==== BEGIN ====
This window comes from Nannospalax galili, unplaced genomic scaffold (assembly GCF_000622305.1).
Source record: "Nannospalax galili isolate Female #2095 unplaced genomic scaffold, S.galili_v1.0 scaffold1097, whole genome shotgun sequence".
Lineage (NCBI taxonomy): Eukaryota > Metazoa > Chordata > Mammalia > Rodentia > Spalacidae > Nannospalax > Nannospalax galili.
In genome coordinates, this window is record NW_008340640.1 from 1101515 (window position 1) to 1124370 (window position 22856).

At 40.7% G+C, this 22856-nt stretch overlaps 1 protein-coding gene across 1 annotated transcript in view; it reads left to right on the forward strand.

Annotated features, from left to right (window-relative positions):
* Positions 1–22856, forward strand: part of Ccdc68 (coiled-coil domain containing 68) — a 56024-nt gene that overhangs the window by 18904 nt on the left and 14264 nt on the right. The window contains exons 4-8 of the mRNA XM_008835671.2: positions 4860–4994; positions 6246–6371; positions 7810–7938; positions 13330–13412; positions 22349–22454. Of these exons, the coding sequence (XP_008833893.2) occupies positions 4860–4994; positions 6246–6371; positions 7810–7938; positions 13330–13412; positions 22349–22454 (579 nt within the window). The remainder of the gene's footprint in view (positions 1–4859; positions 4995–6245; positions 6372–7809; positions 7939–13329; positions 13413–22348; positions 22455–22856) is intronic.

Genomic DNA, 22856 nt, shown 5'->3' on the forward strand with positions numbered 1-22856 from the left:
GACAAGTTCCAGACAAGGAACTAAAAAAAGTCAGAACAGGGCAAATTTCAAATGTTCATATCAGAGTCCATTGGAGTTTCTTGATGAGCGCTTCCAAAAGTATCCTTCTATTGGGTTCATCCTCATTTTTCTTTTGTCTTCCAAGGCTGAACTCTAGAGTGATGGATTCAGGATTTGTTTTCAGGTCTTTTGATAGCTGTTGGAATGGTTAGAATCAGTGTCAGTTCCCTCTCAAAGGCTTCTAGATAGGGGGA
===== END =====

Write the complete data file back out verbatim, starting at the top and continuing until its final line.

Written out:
This window comes from Nannospalax galili, unplaced genomic scaffold (assembly GCF_000622305.1).
Source record: "Nannospalax galili isolate Female #2095 unplaced genomic scaffold, S.galili_v1.0 scaffold1097, whole genome shotgun sequence".
Lineage (NCBI taxonomy): Eukaryota > Metazoa > Chordata > Mammalia > Rodentia > Spalacidae > Nannospalax > Nannospalax galili.
In genome coordinates, this window is record NW_008340640.1 from 1101515 (window position 1) to 1124370 (window position 22856).

At 40.7% G+C, this 22856-nt stretch overlaps 1 protein-coding gene across 1 annotated transcript in view; it reads left to right on the forward strand.

Annotated features, from left to right (window-relative positions):
* Positions 1–22856, forward strand: part of Ccdc68 (coiled-coil domain containing 68) — a 56024-nt gene that overhangs the window by 18904 nt on the left and 14264 nt on the right. The window contains exons 4-8 of the mRNA XM_008835671.2: positions 4860–4994; positions 6246–6371; positions 7810–7938; positions 13330–13412; positions 22349–22454. Of these exons, the coding sequence (XP_008833893.2) occupies positions 4860–4994; positions 6246–6371; positions 7810–7938; positions 13330–13412; positions 22349–22454 (579 nt within the window). The remainder of the gene's footprint in view (positions 1–4859; positions 4995–6245; positions 6372–7809; positions 7939–13329; positions 13413–22348; positions 22455–22856) is intronic.

Genomic DNA, 22856 nt, shown 5'->3' on the forward strand with positions numbered 1-22856 from the left:
GACAAGTTCCAGACAAGGAACTAAAAAAAGTCAGAACAGGGCAAATTTCAAATGTTCATATCAGAGTCCATTGGAGTTTCTTGATGAGCGCTTCCAAAAGTATCCTTCTATTGGGTTCATCCTCATTTTTCTTTTGTCTTCCAAGGCTGAACTCTAGAGTGATGGATTCAGGATTTGTTTTCAGGTCTTTTGATAGCTGTTGGAATGGTTAGAATCAGTGTCAGTTCCCTCTCAAAGGCTTCTAGATAGGGGGA